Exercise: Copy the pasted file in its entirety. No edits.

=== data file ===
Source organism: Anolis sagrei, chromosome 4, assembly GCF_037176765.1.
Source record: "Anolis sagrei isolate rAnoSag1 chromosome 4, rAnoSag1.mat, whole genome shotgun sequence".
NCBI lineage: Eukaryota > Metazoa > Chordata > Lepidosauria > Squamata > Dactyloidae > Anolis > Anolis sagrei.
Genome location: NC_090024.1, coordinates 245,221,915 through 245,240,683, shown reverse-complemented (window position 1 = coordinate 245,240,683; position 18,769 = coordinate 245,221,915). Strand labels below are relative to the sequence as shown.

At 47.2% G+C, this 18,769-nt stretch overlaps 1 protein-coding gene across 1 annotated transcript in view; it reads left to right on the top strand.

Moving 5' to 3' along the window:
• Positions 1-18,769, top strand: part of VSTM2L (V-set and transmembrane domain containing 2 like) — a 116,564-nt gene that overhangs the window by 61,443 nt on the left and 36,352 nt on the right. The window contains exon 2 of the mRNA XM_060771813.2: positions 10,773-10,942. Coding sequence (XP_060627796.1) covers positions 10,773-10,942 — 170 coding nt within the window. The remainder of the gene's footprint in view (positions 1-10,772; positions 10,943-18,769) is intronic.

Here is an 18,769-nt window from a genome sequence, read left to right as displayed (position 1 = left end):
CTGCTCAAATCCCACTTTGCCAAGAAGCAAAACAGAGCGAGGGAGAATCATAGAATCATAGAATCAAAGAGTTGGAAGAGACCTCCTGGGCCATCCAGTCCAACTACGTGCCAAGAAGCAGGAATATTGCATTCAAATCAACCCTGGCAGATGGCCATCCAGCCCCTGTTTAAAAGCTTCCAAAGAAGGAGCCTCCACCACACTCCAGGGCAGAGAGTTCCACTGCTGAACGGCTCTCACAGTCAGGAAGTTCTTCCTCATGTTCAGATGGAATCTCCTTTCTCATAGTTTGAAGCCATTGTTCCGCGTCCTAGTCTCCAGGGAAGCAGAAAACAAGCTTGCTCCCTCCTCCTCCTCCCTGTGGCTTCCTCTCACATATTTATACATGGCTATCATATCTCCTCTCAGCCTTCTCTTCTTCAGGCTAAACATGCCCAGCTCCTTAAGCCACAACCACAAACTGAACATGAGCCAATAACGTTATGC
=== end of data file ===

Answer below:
Source organism: Anolis sagrei, chromosome 4, assembly GCF_037176765.1.
Source record: "Anolis sagrei isolate rAnoSag1 chromosome 4, rAnoSag1.mat, whole genome shotgun sequence".
NCBI lineage: Eukaryota > Metazoa > Chordata > Lepidosauria > Squamata > Dactyloidae > Anolis > Anolis sagrei.
Genome location: NC_090024.1, coordinates 245,221,915 through 245,240,683, shown reverse-complemented (window position 1 = coordinate 245,240,683; position 18,769 = coordinate 245,221,915). Strand labels below are relative to the sequence as shown.

At 47.2% G+C, this 18,769-nt stretch overlaps 1 protein-coding gene across 1 annotated transcript in view; it reads left to right on the top strand.

Moving 5' to 3' along the window:
• Positions 1-18,769, top strand: part of VSTM2L (V-set and transmembrane domain containing 2 like) — a 116,564-nt gene that overhangs the window by 61,443 nt on the left and 36,352 nt on the right. The window contains exon 2 of the mRNA XM_060771813.2: positions 10,773-10,942. Coding sequence (XP_060627796.1) covers positions 10,773-10,942 — 170 coding nt within the window. The remainder of the gene's footprint in view (positions 1-10,772; positions 10,943-18,769) is intronic.

Here is an 18,769-nt window from a genome sequence, read left to right as displayed (position 1 = left end):
CTGCTCAAATCCCACTTTGCCAAGAAGCAAAACAGAGCGAGGGAGAATCATAGAATCATAGAATCAAAGAGTTGGAAGAGACCTCCTGGGCCATCCAGTCCAACTACGTGCCAAGAAGCAGGAATATTGCATTCAAATCAACCCTGGCAGATGGCCATCCAGCCCCTGTTTAAAAGCTTCCAAAGAAGGAGCCTCCACCACACTCCAGGGCAGAGAGTTCCACTGCTGAACGGCTCTCACAGTCAGGAAGTTCTTCCTCATGTTCAGATGGAATCTCCTTTCTCATAGTTTGAAGCCATTGTTCCGCGTCCTAGTCTCCAGGGAAGCAGAAAACAAGCTTGCTCCCTCCTCCTCCTCCCTGTGGCTTCCTCTCACATATTTATACATGGCTATCATATCTCCTCTCAGCCTTCTCTTCTTCAGGCTAAACATGCCCAGCTCCTTAAGCCACAACCACAAACTGAACATGAGCCAATAACGTTATGC